Protest On The Page: Essays On Print And The Culture Of Dissent Since 1865 by James L. BaughmanProtest On The Page: Essays On Print And The Culture Of Dissent Since 1865 by James L. Baughman

Protest On The Page: Essays On Print And The Culture Of Dissent Since 1865

EditorJames L. Baughman, Jennifer Ratner-Rosenhagen, James P. Danky

Paperback | April 20, 2015

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The use of print to challenge prevailing ideas and conventions has a long history in American public life. As dissenters in America sought social change, they used print to document, articulate, and disseminate their ideas to others. Protest always begins on the margins, but print is the medium that allows it to reach a larger audience. In Protest on the Page, scholars in multiple disciplines offer ten original essays that examine protest print culture in America since 1865. They explore the surprising range of dissidents who enlisted print in their causes—from vegetarians and anarchists at the advent of the twentieth century, to midcentury evangelicals and tween comic book readers, to GIs and feminists in the 1970s–80s. Together they demonstrate that print has never been a neutral medium, but rather has been instrumental in shaping the substance of protest and its audiences.
James L. Baughman is the Fetzer Bascom Professor of Journalism and Mass Communication at the University of Wisconsin–Madison. His many publications include Republic of Mass Culture: Journalism, Filmmaking and Broadcasting in America since 1941 (Third Edition). Jennifer Ratner-Rosenhagen is the Merle Curti Associate Professor of History...
Title:Protest On The Page: Essays On Print And The Culture Of Dissent Since 1865Format:PaperbackDimensions:278 pages, 9 × 6 × 0.8 inPublished:April 20, 2015Publisher:University Of Wisconsin PressLanguage:English

The following ISBNs are associated with this title:

ISBN - 10:0299302849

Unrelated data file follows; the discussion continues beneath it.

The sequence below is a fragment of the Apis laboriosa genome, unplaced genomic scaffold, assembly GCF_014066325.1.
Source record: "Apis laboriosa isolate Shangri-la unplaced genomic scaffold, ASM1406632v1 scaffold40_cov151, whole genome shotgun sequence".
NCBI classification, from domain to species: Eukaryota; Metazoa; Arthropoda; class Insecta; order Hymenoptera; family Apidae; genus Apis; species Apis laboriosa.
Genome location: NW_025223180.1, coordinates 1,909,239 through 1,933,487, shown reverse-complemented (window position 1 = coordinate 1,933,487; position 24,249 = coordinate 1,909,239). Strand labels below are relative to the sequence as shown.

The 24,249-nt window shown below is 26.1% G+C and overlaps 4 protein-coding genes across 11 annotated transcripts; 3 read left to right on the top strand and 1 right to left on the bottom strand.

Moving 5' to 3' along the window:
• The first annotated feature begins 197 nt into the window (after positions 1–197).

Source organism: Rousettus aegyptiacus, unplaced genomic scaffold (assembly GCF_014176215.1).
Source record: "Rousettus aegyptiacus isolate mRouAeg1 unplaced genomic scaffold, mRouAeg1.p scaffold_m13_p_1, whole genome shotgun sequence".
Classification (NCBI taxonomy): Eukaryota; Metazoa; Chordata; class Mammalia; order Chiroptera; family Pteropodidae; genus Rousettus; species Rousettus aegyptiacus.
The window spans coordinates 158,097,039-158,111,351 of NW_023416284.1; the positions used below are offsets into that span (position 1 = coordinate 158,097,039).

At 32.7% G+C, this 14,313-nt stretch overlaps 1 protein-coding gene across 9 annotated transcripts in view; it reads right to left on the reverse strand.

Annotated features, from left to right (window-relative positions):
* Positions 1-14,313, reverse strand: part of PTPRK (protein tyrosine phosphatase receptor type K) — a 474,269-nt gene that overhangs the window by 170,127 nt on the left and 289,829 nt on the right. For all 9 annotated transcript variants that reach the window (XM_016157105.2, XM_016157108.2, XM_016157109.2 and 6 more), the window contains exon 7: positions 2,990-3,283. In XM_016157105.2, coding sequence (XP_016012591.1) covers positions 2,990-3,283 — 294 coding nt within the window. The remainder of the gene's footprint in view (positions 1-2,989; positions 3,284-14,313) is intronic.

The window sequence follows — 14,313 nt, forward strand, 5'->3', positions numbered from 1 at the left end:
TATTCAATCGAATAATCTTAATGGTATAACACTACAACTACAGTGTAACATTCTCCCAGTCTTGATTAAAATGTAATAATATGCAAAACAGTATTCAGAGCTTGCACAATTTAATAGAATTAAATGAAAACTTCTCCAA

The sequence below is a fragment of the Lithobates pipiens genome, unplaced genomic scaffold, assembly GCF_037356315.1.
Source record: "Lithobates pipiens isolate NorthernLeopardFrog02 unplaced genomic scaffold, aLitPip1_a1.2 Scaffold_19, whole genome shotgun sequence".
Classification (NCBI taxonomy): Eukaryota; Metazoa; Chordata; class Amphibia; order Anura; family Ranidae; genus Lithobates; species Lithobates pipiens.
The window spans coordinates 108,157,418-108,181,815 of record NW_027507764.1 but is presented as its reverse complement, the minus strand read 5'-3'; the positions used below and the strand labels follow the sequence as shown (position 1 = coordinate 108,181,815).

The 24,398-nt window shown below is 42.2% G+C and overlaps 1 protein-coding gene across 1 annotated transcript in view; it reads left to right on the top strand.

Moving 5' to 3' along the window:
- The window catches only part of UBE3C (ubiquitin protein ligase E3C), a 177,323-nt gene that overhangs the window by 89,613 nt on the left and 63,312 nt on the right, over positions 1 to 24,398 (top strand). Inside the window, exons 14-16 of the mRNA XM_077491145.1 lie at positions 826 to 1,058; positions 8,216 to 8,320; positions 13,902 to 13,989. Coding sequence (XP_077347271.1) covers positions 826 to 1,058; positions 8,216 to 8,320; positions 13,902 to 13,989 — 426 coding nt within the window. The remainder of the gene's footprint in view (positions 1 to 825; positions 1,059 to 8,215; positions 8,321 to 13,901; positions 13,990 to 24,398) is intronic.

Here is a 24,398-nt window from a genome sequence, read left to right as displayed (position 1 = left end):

ISBN - 13:9780299302849

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Table of Contents

Preface: Protest and Print Culture in America
James P. Danky
“A Necessary Relation”: Protest and American Print Culture
James L. Baughman
Part 1: Revolt and Reaction
Writing Redemption: Racially Ambiguous Carpetbaggers and the Southern Print Culture Campaign against Reconstruction
Adam Thomas
The Inky Protest of an Anarchist Printmaker: Carlo Abate’s Newspaper Illustrations and the Artist’s Hand in the Age of Mechanical Reproduction
Andrew D. Hoyt
Spanish-Language Anarchist Periodicals in Early Twentieth-Century United States
Nicolás Kanellos
Pamphlets of Self-Determination: Dissident Literature, Productive Fiction
Trevor Joy Sangrey
Part 2: Consensus Contested
By the Pinch and the Pound: Less and More Protest in American Vegetarian Cookbooks from the Nineteenth Century to the Present
Laura J. Miller and Emilie Hardman
Meeting the Modernistic Tide: The Book as Evangelical Battleground in the 1940s
Daniel Vaca
Children and the Comics: Young Readers Take On the Critics
Carol L. Tilley
Part 3: Dangerous Print
Paper Soldiers: The Ally and the GI Underground Press during the Vietnam War
Derek Seidman
The Clowning of Richard Nixon in the Underground Press
Micah Robbins
Off / On Our Backs: The Feminist Press in the “Sex Wars” of the 1980s
Joyce M. Latham

Editorial Reviews

“Especially useful as a supplement to the traditional histories of American journalism that focus on the ‘mainstream’ media and the development and power of elite actors and the presses they control. There is much here that deepens and enriches our understanding of the history of dissent and resistance as well as the history of print media.”—JHistory, H-Net